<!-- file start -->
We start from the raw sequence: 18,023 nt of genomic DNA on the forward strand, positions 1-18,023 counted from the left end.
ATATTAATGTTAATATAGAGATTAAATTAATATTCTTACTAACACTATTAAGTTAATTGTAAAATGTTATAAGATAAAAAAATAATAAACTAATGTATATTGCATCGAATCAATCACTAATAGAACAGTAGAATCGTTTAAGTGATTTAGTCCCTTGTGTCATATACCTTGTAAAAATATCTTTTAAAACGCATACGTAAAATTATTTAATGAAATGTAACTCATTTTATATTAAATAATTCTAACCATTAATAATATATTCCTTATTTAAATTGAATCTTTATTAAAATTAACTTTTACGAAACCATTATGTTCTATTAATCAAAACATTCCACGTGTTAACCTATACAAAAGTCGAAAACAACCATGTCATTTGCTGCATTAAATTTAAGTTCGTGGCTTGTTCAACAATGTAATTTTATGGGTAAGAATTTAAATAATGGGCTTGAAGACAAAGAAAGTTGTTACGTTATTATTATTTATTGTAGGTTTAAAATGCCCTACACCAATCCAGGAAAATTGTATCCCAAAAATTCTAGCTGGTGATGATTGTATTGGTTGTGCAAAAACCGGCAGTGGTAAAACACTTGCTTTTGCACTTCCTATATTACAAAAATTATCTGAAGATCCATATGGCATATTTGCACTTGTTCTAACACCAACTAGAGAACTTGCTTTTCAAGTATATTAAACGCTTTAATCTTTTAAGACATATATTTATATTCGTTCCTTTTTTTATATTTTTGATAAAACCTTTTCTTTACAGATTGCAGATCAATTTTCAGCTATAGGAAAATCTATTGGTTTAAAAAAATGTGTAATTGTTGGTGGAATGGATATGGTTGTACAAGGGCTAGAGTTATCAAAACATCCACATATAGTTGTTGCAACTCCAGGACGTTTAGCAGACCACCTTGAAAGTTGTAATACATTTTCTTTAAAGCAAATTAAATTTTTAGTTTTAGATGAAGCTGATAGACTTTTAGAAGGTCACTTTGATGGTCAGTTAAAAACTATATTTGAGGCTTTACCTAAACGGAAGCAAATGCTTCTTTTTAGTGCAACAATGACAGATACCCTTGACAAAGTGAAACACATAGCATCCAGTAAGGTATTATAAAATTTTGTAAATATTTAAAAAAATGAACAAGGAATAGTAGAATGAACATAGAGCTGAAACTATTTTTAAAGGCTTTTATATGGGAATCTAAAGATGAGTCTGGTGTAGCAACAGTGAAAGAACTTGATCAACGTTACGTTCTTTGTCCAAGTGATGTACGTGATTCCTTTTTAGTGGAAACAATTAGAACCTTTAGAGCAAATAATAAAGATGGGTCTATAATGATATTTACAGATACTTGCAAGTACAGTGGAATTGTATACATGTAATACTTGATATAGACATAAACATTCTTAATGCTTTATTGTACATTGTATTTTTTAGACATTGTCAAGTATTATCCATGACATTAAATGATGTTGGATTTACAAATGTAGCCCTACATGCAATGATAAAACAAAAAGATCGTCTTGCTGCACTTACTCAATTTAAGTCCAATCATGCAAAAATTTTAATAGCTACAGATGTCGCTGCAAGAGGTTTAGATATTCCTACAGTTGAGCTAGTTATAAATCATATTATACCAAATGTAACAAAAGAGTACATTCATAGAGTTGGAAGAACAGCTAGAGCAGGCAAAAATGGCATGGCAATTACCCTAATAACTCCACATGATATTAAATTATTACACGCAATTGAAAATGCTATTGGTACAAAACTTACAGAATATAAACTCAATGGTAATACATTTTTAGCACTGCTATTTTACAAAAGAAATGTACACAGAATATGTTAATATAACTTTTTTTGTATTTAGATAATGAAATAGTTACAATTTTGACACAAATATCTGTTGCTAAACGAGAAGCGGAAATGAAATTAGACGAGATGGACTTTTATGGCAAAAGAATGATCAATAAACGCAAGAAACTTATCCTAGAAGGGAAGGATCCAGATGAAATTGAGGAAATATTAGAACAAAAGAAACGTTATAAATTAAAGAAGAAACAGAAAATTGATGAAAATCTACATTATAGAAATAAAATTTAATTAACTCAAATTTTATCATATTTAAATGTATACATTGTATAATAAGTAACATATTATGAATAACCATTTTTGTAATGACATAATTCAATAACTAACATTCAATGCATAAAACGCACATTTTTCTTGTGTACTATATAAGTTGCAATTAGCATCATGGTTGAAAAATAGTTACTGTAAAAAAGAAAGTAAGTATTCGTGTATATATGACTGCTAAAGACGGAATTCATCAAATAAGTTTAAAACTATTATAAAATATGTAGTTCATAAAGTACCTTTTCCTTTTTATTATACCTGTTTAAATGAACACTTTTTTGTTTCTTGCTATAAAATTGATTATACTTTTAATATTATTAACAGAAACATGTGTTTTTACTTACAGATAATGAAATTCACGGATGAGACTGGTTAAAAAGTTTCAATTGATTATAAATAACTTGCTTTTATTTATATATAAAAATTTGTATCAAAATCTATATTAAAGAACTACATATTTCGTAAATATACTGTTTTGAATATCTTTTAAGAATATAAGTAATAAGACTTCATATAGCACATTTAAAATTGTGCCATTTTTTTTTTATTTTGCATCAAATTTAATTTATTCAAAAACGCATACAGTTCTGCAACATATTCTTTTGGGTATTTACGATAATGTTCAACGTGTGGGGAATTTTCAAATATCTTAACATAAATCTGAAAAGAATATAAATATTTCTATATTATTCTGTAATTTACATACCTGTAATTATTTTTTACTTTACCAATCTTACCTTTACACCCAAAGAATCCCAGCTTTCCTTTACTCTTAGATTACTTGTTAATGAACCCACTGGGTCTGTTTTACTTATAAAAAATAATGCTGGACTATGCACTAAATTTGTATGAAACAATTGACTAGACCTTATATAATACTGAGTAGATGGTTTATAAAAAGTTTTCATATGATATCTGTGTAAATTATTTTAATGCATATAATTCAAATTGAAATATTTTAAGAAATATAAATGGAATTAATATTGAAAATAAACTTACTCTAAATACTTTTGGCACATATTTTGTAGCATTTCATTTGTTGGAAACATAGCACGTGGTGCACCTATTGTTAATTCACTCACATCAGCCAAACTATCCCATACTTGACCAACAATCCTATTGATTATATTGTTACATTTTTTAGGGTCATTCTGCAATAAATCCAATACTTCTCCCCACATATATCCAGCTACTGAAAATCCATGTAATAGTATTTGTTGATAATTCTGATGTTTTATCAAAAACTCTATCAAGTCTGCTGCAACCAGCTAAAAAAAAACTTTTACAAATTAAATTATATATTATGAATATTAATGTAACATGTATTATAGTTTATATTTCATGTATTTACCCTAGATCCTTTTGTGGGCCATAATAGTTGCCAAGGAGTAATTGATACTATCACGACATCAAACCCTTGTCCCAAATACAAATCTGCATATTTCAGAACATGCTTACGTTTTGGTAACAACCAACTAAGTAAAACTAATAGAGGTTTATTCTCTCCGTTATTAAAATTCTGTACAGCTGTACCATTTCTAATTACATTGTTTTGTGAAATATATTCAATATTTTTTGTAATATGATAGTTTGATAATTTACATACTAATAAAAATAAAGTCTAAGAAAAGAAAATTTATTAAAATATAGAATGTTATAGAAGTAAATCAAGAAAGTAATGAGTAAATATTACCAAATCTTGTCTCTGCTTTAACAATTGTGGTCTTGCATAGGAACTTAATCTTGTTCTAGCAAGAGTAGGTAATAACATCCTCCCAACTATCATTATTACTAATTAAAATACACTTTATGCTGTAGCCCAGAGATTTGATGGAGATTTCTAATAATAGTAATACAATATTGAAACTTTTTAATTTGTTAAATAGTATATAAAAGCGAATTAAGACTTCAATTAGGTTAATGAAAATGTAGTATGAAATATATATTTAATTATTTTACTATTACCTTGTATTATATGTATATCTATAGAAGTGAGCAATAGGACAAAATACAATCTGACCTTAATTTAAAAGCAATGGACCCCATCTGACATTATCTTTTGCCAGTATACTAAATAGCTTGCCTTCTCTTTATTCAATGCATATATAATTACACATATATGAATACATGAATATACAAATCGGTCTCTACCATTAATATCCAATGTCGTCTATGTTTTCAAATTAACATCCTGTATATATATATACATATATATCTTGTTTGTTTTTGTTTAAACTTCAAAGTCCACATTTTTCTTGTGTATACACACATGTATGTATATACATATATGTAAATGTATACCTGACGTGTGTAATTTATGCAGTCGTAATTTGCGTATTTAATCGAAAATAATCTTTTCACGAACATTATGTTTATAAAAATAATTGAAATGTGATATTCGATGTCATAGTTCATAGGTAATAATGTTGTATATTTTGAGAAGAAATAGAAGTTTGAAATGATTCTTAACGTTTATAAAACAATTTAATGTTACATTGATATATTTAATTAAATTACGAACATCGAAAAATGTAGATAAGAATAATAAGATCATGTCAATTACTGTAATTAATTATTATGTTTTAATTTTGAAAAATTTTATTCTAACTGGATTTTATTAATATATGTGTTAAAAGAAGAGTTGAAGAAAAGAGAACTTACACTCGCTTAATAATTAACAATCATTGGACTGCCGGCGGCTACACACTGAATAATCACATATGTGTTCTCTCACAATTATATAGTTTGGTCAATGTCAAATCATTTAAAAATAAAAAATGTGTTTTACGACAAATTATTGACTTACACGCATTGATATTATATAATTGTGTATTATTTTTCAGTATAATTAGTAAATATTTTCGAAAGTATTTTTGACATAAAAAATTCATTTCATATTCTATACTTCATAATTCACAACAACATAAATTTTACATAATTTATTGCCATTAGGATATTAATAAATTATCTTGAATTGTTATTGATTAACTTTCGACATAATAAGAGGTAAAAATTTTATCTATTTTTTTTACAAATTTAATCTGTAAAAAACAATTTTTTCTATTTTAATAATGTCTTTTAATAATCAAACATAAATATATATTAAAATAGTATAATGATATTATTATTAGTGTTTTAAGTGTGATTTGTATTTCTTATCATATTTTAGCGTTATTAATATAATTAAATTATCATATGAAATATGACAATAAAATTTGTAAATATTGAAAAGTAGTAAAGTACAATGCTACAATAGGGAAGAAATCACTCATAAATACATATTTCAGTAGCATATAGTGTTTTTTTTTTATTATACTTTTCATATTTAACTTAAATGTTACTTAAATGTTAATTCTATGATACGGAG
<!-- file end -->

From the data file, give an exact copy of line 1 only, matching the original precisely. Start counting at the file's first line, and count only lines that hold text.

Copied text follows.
We start from the raw sequence: 18,023 nt of genomic DNA on the forward strand, positions 1-18,023 counted from the left end.